The speaker interviews – Bruce Sterling

One of the names generating a lot of excitement for Webstock is that of Bruce Sterling. It’s his first trip to New Zealand and there’s already lots of interest in his presentation. We interviewed Bruce recently, with a little help from Nat Torkington in putting the questions together.

Webstock: Did you always want to be a writer?

Bruce: No. Now that I think about it, my supposed urges to “be something” were always based in everybody around me assuring me that I had to “be” in some profession. I’m sure glad I didn’t go into any of the lines of work that were recommended when I was a teenager.

Webstock: Have you been writing as long as you can remember?

Bruce: Not really, no. I don’t do a lot of writing for writing’s sake — I’ve never been much good as a diarist. I tend to write about specific topics I find of compelling interest.

Webstock: What were the first books you fell in love with, and why?

Bruce: I don’t want to sound contrarian here, but I don’t think that my deep long-term, abiding interest in encyclopedias and reference texts qualifies as “love.”

Webstock: Any advice for those of us raising kids in 2009? What should we be fostering in them, letting them do, exposing them to?

Bruce: Well, it’s certainly important to have children. And, no matter how anxious you feel about them, it’s also important to understand that they are human beings like you, and therefore more rugged than they look.

I think you should try to set your children a good example by involving them in your daily life. They always remember that much better than they remember any “lessons” or “exposures” or “quality time.”

Webstock: What cities most embody the future, and why?

Bruce: Well, no city ever embodies an absolute future, but there are cities in certain periods that clearly embody the trends driving that period.

It’s not a surprise to tell people that London, Paris, and New York are important now, and that things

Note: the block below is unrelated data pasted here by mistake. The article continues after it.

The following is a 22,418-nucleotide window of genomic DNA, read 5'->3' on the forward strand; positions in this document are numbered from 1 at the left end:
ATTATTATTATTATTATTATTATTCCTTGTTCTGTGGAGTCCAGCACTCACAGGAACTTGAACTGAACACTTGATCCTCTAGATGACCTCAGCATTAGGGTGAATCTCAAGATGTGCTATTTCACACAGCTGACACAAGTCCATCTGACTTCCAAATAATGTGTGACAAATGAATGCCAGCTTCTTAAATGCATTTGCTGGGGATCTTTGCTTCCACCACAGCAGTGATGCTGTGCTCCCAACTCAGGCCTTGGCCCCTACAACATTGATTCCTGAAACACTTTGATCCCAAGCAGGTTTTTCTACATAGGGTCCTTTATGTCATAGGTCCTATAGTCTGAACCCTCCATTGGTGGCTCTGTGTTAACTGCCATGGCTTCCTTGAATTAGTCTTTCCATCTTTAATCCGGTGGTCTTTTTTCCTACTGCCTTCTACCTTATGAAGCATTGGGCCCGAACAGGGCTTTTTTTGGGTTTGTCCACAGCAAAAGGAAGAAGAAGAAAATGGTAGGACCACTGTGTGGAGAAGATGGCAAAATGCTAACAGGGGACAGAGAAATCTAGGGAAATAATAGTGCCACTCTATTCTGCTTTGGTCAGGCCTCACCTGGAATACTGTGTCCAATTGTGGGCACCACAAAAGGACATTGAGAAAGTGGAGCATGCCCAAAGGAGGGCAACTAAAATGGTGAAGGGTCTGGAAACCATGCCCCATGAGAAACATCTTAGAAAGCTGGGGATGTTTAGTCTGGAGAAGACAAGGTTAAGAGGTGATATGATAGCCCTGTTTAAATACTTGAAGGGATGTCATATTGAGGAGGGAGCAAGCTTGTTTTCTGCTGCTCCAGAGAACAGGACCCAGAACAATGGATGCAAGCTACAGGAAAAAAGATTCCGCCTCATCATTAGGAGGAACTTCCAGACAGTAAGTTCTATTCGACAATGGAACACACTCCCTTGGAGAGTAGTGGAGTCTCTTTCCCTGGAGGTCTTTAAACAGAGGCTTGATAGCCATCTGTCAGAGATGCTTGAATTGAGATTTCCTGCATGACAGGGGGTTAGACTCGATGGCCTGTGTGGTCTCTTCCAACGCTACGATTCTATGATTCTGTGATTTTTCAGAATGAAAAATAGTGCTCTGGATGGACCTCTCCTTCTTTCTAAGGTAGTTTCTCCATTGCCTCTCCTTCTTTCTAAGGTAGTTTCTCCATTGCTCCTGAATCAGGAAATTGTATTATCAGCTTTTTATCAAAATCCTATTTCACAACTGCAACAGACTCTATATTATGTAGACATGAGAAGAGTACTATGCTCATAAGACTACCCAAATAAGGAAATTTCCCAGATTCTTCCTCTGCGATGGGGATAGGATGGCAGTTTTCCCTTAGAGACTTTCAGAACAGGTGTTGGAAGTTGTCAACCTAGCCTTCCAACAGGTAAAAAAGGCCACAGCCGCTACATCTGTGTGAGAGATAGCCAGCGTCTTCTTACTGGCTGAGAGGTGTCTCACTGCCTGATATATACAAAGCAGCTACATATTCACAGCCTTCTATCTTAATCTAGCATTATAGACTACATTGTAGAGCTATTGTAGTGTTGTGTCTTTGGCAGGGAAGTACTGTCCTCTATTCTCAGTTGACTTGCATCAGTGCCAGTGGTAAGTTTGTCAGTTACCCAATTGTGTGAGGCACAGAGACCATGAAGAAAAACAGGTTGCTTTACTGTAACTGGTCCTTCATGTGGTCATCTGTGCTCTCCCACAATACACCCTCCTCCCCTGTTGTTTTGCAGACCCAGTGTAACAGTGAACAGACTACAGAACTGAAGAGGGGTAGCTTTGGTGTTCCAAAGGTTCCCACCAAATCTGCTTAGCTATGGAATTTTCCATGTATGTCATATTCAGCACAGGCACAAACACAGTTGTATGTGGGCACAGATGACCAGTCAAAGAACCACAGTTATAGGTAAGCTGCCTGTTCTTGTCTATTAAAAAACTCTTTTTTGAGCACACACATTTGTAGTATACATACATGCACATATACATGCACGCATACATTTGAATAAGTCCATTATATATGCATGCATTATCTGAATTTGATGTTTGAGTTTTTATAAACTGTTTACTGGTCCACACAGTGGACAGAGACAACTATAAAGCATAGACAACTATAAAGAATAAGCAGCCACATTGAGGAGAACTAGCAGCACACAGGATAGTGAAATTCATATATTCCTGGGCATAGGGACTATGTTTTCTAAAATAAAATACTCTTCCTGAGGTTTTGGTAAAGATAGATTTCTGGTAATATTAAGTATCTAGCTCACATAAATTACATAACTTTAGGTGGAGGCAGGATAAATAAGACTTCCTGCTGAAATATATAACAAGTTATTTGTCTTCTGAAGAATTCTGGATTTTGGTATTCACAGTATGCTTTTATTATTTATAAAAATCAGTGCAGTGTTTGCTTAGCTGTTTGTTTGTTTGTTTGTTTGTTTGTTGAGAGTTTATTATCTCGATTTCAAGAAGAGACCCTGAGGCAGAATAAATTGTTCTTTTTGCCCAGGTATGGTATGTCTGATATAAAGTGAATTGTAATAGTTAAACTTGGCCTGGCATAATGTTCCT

are happening there now that will spread widely.

But I would also recommend a close look at Berlin, Baghdad, Mumbai, Detroit, Chicago, San Francisco,
and Mexico City. Also Dubai and Shanghai. Dubai and Shanghai are kind of the comedy tag-team of futuristic cities.

Mind you, I don’t choose to live in any of those places. Basically, I live in Belgrade, Austin and Torino. These towns don’t seem to have much in common, but they’re all the same size and rather similar geographically. I wouldn’t call them great metropolises destined to dominate futurity, but they are three places that each somehow feel like a home to me.

Webstock: We’re losing the boundary between the online and the offline worlds as more devices are networked and become sensors or displays for the Internet. If you were product development king at Microgooglehoo or one of the three-inital Chinese hardware manufacturers, what would you be creating with this technology?

Bruce: Well, you’d have to be king, because if you build anything that out-thinks the demands of the next quarter, the shareholders will kill you.

Of course, now that the shareholders are jumping out of windows themselves, maybe you have a chance to innovate.

If I really had to choose here, I think I’d go for the Google philosophy: hire many smart people, give them some free time to build anything they want, and try to ramp up the successes. Throw a bowl of cheap spaghetti at the wall, and see whatever sticks.

Of course, business-school graduates will punish you for this sensible approach, because it shows a lack of serious devotion to core competencies, and lacks a unique value proposition. That’s why those poseurs should never run tech companies. In fact at this point I’m unsure what they SHOULD run; if they all retired to monasteries, our quality of life would likely boom.

If I have to focus on one line of tech development, I’d say green energy apps. That’s very hard work, but if we don’t get there, nothing else is going to matter much.

If you give me a second choice, cellphone banking for the Third World. In fact, any kind of democratized banking that isn’t like modern banking. Probably the best place to build such a thing is in an area that has never had any banks. Someplace poor, peaceful and honest. Okay, those three social qualities never go together; you can have two of ’em, but never all three in the same place. But there’s gotta be some good locale for a useful start-up like that… use Google Maps!

Webstock: Thanks Bruce! It’s going to be a pleasure to have you here in February.

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